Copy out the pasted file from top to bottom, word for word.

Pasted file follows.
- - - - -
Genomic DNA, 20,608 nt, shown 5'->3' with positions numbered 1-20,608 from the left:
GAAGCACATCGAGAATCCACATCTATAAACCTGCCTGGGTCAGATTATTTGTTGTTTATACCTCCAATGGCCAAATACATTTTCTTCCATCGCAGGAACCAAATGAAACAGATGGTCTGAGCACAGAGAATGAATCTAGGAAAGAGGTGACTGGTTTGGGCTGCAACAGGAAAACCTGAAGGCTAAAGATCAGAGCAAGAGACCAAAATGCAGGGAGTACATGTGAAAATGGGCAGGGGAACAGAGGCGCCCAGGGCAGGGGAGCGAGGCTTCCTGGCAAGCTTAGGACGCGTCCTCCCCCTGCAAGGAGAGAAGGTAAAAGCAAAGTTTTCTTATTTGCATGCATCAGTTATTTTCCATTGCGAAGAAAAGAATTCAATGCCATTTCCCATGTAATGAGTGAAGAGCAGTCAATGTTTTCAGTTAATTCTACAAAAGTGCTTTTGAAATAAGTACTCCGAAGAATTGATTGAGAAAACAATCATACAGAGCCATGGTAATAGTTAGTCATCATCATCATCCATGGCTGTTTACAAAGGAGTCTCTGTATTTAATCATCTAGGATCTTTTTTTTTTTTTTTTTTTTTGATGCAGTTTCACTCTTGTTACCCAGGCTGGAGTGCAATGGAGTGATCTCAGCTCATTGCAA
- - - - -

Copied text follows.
Genomic DNA, 20,608 nt, shown 5'->3' with positions numbered 1-20,608 from the left:
GAAGCACATCGAGAATCCACATCTATAAACCTGCCTGGGTCAGATTATTTGTTGTTTATACCTCCAATGGCCAAATACATTTTCTTCCATCGCAGGAACCAAATGAAACAGATGGTCTGAGCACAGAGAATGAATCTAGGAAAGAGGTGACTGGTTTGGGCTGCAACAGGAAAACCTGAAGGCTAAAGATCAGAGCAAGAGACCAAAATGCAGGGAGTACATGTGAAAATGGGCAGGGGAACAGAGGCGCCCAGGGCAGGGGAGCGAGGCTTCCTGGCAAGCTTAGGACGCGTCCTCCCCCTGCAAGGAGAGAAGGTAAAAGCAAAGTTTTCTTATTTGCATGCATCAGTTATTTTCCATTGCGAAGAAAAGAATTCAATGCCATTTCCCATGTAATGAGTGAAGAGCAGTCAATGTTTTCAGTTAATTCTACAAAAGTGCTTTTGAAATAAGTACTCCGAAGAATTGATTGAGAAAACAATCATACAGAGCCATGGTAATAGTTAGTCATCATCATCATCCATGGCTGTTTACAAAGGAGTCTCTGTATTTAATCATCTAGGATCTTTTTTTTTTTTTTTTTTTTTGATGCAGTTTCACTCTTGTTACCCAGGCTGGAGTGCAATGGAGTGATCTCAGCTCATTGCAA